About the Author

About the Author

Robert M. Sherman

About the Author

Robert M. Sherman

This website is dedicated to my father, Robert M. Sherman, the editor and publisher of Atomic Energy Newsletter.

He passed away on January 9, 1995, just short of his 80th birthday. While cleaning out his closet and home office, I found a dusty cardboard carton containing military service memorabilia and an envelope of old photos. One of the photos shows him standing in parachute harness next to another airman just below the nose of the B-26 Los Lobos Grande. Both he and the other airman look young and confident. Another photo showed him in uniform, smiling with a pipe in his mouth in a small office at a desk with a typewriter. In a second carton I found small boxes of microfilm and hard copy originals of Atomic Energy Newsletter.

He never spoke to us (his children) about the newsletter and forcefully discouraged most questions about his past. In fact, though, the newsletter had been his business, apparently successful enough to support a growing family during its twelve years of publication. It was my mother who mentioned that he had been investigated by the FBI.

Robert M. Sherman was born in 1915 and grew up in Winsted, Connecticut and The Bronx, New York. He attended the Gilbert School in Winsted, where with good grrobert_sherman_portraitades you went on to an engineering college and without you got a job in the Gilbert Clock factory.  (There is an endowed chair of electrical engineering at Cooper Union in his older brother Jesse’s name.)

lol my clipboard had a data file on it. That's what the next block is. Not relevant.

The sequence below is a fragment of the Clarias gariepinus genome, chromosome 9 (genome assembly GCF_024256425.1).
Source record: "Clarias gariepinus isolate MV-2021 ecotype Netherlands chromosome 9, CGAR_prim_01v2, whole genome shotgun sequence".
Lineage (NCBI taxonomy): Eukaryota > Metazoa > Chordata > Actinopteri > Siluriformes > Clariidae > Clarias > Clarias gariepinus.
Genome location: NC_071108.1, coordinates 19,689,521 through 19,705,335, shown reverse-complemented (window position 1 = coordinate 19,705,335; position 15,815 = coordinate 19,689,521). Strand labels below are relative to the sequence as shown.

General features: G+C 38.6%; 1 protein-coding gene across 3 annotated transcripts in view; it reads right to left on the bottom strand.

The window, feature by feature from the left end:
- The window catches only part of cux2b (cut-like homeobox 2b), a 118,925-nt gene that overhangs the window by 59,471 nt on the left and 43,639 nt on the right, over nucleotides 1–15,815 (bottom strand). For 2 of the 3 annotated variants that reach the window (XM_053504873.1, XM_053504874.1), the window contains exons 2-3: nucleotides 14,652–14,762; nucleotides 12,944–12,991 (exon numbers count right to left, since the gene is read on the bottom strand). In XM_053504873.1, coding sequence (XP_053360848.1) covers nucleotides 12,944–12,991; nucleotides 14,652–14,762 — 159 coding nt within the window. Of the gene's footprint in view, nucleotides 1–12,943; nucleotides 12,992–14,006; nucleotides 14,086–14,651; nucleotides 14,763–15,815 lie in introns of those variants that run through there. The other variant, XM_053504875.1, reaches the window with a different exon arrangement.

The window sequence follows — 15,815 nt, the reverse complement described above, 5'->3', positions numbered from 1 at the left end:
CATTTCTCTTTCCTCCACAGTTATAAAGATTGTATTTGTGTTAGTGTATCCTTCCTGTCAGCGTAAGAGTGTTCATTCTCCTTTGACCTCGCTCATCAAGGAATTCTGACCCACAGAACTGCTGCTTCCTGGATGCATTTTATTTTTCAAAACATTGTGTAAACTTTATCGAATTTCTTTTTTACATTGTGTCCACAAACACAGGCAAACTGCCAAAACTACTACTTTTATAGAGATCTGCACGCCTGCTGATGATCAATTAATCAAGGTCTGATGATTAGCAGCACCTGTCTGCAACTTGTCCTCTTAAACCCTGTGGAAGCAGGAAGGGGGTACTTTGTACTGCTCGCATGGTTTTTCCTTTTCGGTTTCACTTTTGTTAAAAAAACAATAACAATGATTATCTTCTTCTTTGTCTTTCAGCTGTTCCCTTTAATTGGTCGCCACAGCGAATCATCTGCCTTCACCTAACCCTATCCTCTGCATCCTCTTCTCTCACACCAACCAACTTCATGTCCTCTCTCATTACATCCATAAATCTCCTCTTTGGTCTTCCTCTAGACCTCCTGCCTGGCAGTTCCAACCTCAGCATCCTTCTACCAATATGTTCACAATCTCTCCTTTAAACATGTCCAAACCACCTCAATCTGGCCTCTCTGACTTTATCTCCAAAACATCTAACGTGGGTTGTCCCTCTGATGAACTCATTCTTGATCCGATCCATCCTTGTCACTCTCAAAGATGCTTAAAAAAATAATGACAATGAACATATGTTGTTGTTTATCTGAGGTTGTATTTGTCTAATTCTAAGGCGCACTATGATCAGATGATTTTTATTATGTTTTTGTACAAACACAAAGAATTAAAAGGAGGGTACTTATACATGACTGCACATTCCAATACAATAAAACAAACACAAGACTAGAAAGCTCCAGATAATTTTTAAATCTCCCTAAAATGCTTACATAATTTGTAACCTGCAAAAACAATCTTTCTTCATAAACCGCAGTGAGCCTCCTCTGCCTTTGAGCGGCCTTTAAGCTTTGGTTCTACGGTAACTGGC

In 1925 his father left the family and his mother moved him, Jesse and younger sister Shirley to her parent’s house in The Bronx.  After graduating from Stuyvesant High School in 1932, Robert entered Brooklyn Polytechnic Institute and a year later followed his brother to Cooper Union, but after two years towards a degree in chemical engineering he quit and took a job in radio manufacturing to help support the family. In February 1942, not cut out for academia and unhappy with his job, he jumped at the chance to enlist in the Army Air Corp. One year later he became a B-26 bombardier/navigator.

At 27 years old he was older than most of his fellow enlistees. He didn’t drink and was relatively serious. Francis Scurr, in the photo standing at ease next to my father beneath the nose of the bomber, remembered that my dad was quiet and kept to himself.

In February 1944 he was transferred to the B-26 1st Pathfinders Squadron (Provisional) as a navigator in one of the original crews. They trained him to use OBOE, a top secret device used in concert with ground guidance to enable highly accurate bombing under all conditions of visibility. Pathfinder ships led squadrons of other bombers to their targets in total overcast. At their base, they and their ships were sequestered under guard to their own small area of the airfield. Otto Kirkpatrick, lead navigator of the 1st Pathfinder Squadron, told me (in his Tennessee drawl), “I don’t remember your daddy, but he must have been very good if he was with the Pathfinders.”